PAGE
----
As the world looks up to fighting climate change, desertification, and utilization of degraded lands, practical and viable measures are called for. It is time for farmers, scientists, stakeholders, and funders to work hand in hand in improving food security. Food security can be achieved via the utilization of the latest state of the art technologies such as the internet of things (IoT) and blockchain technology. These suites of technologies allow farm monitoring, precision farming according to site suitability; enhance agriculture supply chain besides improving farmers’ literacy in using smart tools. Expansion of research and development throughout the decades have formulated good management practices, crop improvement techniques for yield profitability, and pest and disease resistance.
The current consumer market advocates sustainably sourced food, and this resonates with efforts implemented in lowering greenhouse gas emissions (i.e. carbon dioxide, methane, nitrous oxide) from agricultural farms, product traceability, and harmonization of environmental governance with agricultural productivity.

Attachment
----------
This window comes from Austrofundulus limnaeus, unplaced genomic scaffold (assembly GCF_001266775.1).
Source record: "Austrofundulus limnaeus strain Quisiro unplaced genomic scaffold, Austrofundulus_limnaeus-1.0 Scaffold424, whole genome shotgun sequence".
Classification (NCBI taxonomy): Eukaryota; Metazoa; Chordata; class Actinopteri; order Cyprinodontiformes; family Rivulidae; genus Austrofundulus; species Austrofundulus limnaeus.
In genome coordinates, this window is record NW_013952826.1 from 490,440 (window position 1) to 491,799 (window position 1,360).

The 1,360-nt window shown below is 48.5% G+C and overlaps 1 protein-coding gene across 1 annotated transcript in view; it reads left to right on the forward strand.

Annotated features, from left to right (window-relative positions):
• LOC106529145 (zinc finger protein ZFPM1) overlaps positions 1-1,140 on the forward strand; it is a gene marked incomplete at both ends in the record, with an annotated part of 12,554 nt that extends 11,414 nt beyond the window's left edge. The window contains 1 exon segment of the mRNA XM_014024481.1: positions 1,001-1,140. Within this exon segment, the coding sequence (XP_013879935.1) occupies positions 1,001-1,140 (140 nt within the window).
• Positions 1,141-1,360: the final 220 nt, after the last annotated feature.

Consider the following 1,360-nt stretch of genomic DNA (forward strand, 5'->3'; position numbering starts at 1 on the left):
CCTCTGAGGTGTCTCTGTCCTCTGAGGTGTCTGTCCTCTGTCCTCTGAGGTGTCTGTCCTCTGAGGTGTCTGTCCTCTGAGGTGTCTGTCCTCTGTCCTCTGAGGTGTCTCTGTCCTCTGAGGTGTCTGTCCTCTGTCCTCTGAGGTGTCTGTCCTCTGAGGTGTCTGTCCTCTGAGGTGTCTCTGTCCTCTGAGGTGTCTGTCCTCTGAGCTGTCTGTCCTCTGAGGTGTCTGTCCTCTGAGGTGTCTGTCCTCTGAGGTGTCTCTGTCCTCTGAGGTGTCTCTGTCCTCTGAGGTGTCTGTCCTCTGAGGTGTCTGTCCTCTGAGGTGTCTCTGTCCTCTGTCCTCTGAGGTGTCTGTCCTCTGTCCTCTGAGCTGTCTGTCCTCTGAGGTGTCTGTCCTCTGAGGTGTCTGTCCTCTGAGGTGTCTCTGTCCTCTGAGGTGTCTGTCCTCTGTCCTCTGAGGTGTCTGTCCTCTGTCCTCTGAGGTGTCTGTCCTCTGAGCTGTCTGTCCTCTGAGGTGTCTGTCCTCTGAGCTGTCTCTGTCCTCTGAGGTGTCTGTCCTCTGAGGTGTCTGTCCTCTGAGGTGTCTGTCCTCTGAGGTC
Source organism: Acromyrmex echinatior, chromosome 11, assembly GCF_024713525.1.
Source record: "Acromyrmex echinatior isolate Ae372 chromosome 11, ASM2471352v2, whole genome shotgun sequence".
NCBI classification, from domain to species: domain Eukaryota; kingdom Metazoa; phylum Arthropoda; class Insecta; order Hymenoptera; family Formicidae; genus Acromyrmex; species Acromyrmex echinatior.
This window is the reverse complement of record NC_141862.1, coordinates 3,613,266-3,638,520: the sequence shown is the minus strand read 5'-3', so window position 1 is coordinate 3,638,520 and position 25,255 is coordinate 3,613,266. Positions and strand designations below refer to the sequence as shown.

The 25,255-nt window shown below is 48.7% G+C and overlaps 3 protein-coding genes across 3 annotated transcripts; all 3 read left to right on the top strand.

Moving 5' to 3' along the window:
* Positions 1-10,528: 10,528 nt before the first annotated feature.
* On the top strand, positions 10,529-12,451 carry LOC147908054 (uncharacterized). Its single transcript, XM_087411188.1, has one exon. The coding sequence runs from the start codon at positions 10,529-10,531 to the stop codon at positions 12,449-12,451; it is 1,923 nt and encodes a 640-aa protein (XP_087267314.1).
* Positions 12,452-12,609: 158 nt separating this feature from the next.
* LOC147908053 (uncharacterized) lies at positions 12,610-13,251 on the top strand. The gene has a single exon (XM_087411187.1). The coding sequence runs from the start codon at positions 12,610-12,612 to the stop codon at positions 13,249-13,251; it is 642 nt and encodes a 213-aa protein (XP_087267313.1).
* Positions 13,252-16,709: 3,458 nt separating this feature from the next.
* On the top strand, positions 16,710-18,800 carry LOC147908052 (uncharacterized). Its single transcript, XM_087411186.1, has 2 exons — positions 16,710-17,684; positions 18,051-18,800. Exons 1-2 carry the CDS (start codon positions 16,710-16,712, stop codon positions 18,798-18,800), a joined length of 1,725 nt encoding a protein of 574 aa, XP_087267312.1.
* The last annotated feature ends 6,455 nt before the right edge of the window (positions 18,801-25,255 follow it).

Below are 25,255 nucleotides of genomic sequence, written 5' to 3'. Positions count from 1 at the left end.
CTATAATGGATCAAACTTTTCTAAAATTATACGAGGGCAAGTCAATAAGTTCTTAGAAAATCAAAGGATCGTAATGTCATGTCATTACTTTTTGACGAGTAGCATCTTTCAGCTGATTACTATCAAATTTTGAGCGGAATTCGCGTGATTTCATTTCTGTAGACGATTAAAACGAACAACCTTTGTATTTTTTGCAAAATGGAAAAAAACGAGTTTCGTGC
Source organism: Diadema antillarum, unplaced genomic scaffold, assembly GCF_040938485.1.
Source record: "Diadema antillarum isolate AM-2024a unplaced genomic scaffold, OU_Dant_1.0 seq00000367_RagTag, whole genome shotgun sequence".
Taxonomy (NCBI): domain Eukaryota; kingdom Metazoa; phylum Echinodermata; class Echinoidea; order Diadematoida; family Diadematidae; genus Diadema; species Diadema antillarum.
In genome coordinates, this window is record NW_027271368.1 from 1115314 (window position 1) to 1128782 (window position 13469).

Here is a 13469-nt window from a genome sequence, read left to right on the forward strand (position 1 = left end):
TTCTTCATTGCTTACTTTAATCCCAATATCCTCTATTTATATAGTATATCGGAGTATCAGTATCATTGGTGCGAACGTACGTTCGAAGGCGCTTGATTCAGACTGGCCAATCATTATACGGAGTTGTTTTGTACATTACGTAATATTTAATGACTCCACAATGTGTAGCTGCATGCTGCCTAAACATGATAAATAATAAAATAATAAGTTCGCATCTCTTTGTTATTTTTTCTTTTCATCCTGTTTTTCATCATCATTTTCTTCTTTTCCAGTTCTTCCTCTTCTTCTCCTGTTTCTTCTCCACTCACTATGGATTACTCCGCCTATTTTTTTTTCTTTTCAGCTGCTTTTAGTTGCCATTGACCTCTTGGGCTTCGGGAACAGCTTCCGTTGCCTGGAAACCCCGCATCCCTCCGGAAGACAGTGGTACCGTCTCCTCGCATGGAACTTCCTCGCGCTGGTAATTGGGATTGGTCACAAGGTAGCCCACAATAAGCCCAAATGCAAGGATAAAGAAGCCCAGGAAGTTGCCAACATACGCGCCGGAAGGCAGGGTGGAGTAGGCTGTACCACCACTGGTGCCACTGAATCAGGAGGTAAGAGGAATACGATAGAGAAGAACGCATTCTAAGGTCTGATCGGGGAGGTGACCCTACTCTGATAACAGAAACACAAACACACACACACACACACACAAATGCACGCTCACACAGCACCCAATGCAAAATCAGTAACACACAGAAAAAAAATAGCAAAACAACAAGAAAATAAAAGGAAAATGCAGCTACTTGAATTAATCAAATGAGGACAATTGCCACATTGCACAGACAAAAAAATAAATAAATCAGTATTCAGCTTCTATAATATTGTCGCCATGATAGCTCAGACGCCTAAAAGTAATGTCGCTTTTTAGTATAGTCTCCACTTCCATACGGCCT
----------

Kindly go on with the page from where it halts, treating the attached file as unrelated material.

The present food sector requires rebranding, modernization and must be commercially adaptable to e-commerce platforms and farmers’ markets that, in return, reduce dependencies on intermediaries. Agricultural businesses must be promoted to the agile younger generations. They may foresee transformations in the agricultural sectors, especially in concept, management and utilization of appropriate technologies as aforementioned for advancements. The utilization of renewable energy, mobile apps, and blockchain technology in agriculture has commendable potential in the near future.
The Asia Pacific region is the largest producer of agricultural and fish commodities. It is anticipated to account for 51 percent of global agriculture and fish output by 2029. Production is projected to expand by 14 percent by 2029 compared to the 2017-2019 base level. The growing population and diet preferences will continue to drive food supply demands, but the disruptive factors, both natural and anthropogenic, need to be addressed to strike a balance between people, planet, and profits to ensure food security in a changing world.
Dr. Jeyanny Vijayanathan is a Research Officer at the Forest Research Institute Malaysia (FRIM)